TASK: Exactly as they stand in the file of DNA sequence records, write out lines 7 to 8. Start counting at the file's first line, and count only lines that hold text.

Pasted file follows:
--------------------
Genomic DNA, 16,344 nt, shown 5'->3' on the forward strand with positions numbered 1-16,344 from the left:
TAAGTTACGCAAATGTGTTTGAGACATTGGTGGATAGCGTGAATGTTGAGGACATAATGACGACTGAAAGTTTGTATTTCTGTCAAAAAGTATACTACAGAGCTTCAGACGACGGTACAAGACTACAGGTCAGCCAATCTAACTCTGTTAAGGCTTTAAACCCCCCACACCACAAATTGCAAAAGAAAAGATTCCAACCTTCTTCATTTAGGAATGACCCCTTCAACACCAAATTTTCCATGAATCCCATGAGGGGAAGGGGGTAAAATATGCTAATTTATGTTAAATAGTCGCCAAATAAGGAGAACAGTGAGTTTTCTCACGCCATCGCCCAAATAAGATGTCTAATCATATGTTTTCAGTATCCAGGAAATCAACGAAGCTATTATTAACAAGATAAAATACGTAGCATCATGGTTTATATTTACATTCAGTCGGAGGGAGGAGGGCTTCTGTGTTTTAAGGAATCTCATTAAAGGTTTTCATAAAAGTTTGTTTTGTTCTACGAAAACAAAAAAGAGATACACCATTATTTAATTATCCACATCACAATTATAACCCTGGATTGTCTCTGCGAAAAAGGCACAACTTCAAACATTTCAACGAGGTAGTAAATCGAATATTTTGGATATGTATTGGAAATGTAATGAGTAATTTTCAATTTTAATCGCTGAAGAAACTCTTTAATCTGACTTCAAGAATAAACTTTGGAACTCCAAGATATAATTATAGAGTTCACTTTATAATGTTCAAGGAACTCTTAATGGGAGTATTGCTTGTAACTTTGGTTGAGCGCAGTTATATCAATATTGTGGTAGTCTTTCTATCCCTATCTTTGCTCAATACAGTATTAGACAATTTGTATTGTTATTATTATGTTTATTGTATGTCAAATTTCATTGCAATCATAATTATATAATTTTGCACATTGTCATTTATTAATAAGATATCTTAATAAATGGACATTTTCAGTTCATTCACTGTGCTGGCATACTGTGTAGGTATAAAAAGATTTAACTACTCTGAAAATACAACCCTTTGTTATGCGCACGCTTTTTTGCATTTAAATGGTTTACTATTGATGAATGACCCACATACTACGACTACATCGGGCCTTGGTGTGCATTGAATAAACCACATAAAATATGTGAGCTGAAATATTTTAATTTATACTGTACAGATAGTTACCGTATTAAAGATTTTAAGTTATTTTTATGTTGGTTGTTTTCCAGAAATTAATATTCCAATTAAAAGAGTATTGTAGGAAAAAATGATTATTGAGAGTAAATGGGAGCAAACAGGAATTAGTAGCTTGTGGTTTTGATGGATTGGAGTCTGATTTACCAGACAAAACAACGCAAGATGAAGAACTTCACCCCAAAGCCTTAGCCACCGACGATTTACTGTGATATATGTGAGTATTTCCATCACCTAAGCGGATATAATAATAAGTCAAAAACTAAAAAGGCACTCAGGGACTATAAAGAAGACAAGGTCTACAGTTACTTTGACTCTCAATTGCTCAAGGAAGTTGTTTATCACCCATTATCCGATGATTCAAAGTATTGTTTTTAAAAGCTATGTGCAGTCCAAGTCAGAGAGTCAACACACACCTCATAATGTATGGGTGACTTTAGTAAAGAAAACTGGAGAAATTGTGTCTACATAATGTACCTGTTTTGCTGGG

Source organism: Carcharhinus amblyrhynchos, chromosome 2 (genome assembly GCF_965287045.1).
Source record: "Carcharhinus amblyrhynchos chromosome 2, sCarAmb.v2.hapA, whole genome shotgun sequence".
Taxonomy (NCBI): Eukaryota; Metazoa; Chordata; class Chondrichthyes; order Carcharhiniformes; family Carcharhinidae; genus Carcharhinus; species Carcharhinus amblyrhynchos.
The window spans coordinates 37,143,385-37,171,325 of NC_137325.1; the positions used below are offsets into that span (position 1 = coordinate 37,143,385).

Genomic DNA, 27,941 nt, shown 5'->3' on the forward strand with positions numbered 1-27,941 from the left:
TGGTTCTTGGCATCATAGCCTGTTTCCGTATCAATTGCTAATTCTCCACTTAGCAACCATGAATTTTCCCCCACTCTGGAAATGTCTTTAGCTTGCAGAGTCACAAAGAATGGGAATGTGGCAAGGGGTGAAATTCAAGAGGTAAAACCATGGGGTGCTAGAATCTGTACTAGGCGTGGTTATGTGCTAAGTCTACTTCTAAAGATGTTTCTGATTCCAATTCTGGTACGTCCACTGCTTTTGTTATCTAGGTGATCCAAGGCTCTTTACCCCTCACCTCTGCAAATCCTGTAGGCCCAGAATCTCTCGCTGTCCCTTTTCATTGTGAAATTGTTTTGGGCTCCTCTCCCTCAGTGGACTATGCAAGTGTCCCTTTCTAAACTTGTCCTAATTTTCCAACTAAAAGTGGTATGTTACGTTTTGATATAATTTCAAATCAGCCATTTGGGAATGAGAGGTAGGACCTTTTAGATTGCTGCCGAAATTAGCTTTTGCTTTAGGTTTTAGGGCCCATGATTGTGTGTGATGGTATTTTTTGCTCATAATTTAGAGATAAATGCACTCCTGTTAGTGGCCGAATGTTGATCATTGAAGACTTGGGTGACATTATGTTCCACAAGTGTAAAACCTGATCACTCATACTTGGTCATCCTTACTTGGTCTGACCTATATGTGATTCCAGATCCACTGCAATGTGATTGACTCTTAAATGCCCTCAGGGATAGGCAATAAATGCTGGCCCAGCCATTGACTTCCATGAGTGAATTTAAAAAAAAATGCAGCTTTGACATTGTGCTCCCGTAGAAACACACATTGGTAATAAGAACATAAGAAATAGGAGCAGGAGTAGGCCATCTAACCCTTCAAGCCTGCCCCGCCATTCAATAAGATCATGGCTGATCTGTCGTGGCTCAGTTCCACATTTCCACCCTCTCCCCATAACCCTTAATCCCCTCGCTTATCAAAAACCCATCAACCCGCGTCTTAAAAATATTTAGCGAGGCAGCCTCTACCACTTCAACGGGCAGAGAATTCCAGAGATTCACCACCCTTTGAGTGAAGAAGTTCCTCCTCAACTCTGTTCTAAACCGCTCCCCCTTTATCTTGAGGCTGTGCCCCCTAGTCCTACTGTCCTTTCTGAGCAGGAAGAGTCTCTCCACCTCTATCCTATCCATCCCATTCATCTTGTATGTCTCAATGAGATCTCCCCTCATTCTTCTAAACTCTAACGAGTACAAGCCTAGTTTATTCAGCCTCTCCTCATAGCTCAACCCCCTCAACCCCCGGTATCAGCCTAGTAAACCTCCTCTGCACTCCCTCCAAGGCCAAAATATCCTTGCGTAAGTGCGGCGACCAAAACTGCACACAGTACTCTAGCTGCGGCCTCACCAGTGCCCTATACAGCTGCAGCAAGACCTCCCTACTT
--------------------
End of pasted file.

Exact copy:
Genomic DNA, 27,941 nt, shown 5'->3' on the forward strand with positions numbered 1-27,941 from the left:
TGGTTCTTGGCATCATAGCCTGTTTCCGTATCAATTGCTAATTCTCCACTTAGCAACCATGAATTTTCCCCCACTCTGGAAATGTCTTTAGCTTGCAGAGTCACAAAGAATGGGAATGTGGCAAGGGGTGAAATTCAAGAGGTAAAACCATGGGGTGCTAGAATCTGTACTAGGCGTGGTTATGTGCTAAGTCTACTTCTAAAGATGTTTCTGATTCCAATTCTGGTACGTCCACTGCTTTTGTTATCTAGGTGATCCAAGGCTCTTTACCCCTCACCTCTGCAAATCCTGTAGGCCCAGAATCTCTCGCTGTCCCTTTTCATTGTGAAATTGTTTTGGGCTCCTCTCCCTCAGTGGACTATGCAAGTGTCCCTTTCTAAACTTGTCCTAATTTTCCAACTAAAAGTGGTATGTTACGTTTTGATATAATTTCAAATCAGCCATTTGGGAATGAGAGGTAGGACCTTTTAGATTGCTGCCGAAATTAGCTTTTGCTTTAGGTTTTAGGGCCCATGATTGTGTGTGATGGTATTTTTTGCTCATAATTTAGAGATAAATGCACTCCTGTTAGTGGCCGAATGTTGATCATTGAAGACTTGGGTGACATTATGTTCCACAAGTGTAAAACCTGATCACTCATACTTGGTCATCCTTACTTGGTCTGACCTATATGTGATTCCAGATCCACTGCAATGTGATTGACTCTTAAATGCCCTCAGGGATAGGCAATAAATGCTGGCCCAGCCATTGACTTCCATGAGTGAATTTAAAAAAAAATGCAGCTTTGACATTGTGCTCCCGTAGAAACACACATTGGTAATAAGAACATAAGAAATAGGAGCAGGAGTAGGCCATCTAACCCTTCAAGCCTGCCCCGCCATTCAATAAGATCATGGCTGATCTGTCGTGGCTCAGTTCCACATTTCCACCCTCTCCCCATAACCCTTAATCCCCTCGCTTATCAAAAACCCATCAACCCGCGTCTTAAAAATATTTAGCGAGGCAGCCTCTACCACTTCAACGGGCAGAGAATTCCAGAGATTCACCACCCTTTGAGTGAAGAAGTTCCTCCTCAACTCTGTTCTAAACCGCTCCCCCTTTATCTTGAGGCTGTGCCCCCTAGTCCTACTGTCCTTTCTGAGCAGGAAGAGTCTCTCCACCTCTATCCTATCCATCCCATTCATCTTGTATGTCTCAATGAGATCTCCCCTCATTCTTCTAAACTCTAACGAGTACAAGCCTAGTTTATTCAGCCTCTCCTCATAGCTCAACCCCCTCAACCCCCGGTATCAGCCTAGTAAACCTCCTCTGCACTCCCTCCAAGGCCAAAATATCCTTGCGTAAGTGCGGCGACCAAAACTGCACACAGTACTCTAGCTGCGGCCTCACCAGTGCCCTATACAGCTGCAGCAAGACCTCCCTACTT